Restaurant review: Ebisu Japanese restaurant in North Austin offers modern and fresh sushi – Food

13376 highway 183 N. # 400, 512 / 243-5554, www.ebisuaustin.com

Mon-Thu, 11 am-2.30pm & 4.30pm-10pm; Fri-Sat, 11 am-2.30pm & 4.30pm-11pm; Sun, 11 am-9pm

Nigiri (Photos by John Anderson)

Few things in this industry give me more pleasure than just writing about fantastic dining experiences that are happening, without controversy, off the beaten path of public relations reps, expensive downtown real estate and tours. of festivals. This is the case with a new Japanese restaurant named after the Japanese god of fishermen and luck – one of the seven gods of fortune – as well as an important district of Shibuya, Tokyo (known for Yebisu Garden Place): Ebisu claims the “freshest sushi in North Austin, Texas.” And it seems so.

Sake Mac and Cheese

Sake Mac and Cheese

Located in the Galleria Oaks Shopping Plaza off Anderson Mills and Highway 183, in the building that once housed Hoover’s and Thai Passion, this restaurant combines the simplicity of well-crafted sushi with gorgeous presentation while tackling with success to a large menu of other items. They offer great service and the atmosphere is clean, dimly lit and welcoming with a familiarity of déjà vu (what has been the first iteration of this building?). It’s no surprise that the three-person team behind Ebisu brings decades of experience to the table. Executive chefs Jay Chung and Joo Chung run Yanagi, a five-store Japanese restaurant chain in California, and moved to Texas late last summer.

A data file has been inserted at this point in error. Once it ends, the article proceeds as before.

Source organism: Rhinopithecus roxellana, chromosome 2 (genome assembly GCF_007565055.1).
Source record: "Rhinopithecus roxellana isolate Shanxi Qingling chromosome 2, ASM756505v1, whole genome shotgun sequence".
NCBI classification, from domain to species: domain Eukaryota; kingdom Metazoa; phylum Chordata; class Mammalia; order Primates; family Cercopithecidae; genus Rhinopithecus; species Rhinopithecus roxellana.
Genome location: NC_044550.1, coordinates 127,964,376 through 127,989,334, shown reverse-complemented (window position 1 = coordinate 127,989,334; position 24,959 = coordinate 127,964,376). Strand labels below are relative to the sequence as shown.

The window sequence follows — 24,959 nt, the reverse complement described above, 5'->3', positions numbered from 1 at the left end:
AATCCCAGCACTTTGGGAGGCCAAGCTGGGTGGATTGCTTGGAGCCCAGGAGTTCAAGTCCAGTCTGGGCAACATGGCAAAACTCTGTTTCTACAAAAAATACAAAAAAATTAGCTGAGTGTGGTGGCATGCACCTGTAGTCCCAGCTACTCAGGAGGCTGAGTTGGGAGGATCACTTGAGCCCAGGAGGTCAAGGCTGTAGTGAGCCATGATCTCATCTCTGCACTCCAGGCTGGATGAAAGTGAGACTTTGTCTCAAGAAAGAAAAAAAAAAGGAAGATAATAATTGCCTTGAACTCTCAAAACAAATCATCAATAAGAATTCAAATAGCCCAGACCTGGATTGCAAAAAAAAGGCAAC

Old fashioned ebisu

Old fashioned ebisu

My first visit was a girlfriend’s birthday dinner, a party of six, with varying levels of sushi knowledge, on a busy Saturday night. It should be noted that with three tours under my belt I have not yet made or need to make a reservation, although they do take them. It’s refreshing to just jump into a nice place to eat, no planning needed in advance.

North Austin's Ebisu Japanese Restaurant offers fresh, modern sushi

We started with a delicious miso soup and spicy edamame, allowing time to digest the varied menu, which is divided into 11 sections: starters (hot and cold), donburi (rice bowls), salads, hot dishes, combinations, sushi / sashimi, specialty rolls, noodles, desserts and drinks. Their delicious Old-Fashioned is made with Bulleit bourbon, Amaro Meletti, Angostura bitters and is served with two skewers of spicy pork belly and Luxardo cherries. We chose to order a metric ton of rolls, family style, and we were really happy with every offer, as well as the service.

North Austin's Ebisu Japanese Restaurant offers fresh, modern sushi

These aren’t your average, six-slice, 1-inch-diameter American buns, turned with rice on the outside of the nori and stuffed mostly with cream cheese and “spicy tuna”, although they do offer small ones. breads with these ingredients. Chung’s intense level of expertise and dedication to artistic veneer exceeds expectations, and most of his rolls measure nearly two inches and eight pieces, which prompts oh and uh across the table with each delivery. I would need a lot more room to itemize each of the rolls, but the menu has both descriptions and vivid photos. Ebisu, 911, Spider, Hot Nights, Firecracker, Tarantula, and Sexy (no rice) rolls were among our collective favorites, but the lobster roll – an incredibly decadent, served hot, baked “baby” lobster platter with crabmeat and masago wrapped in soy paper and topped with unagi (eel) sauce and mayonnaise – is memorable to say the least. Actually, I don’t know what would happen if a person devoured this almost too rich creation on their own, but it’s probably somewhere in the vicinity of a DMT trip – you know, the “spirit molecule” associated with ethereal visions during near death experiences.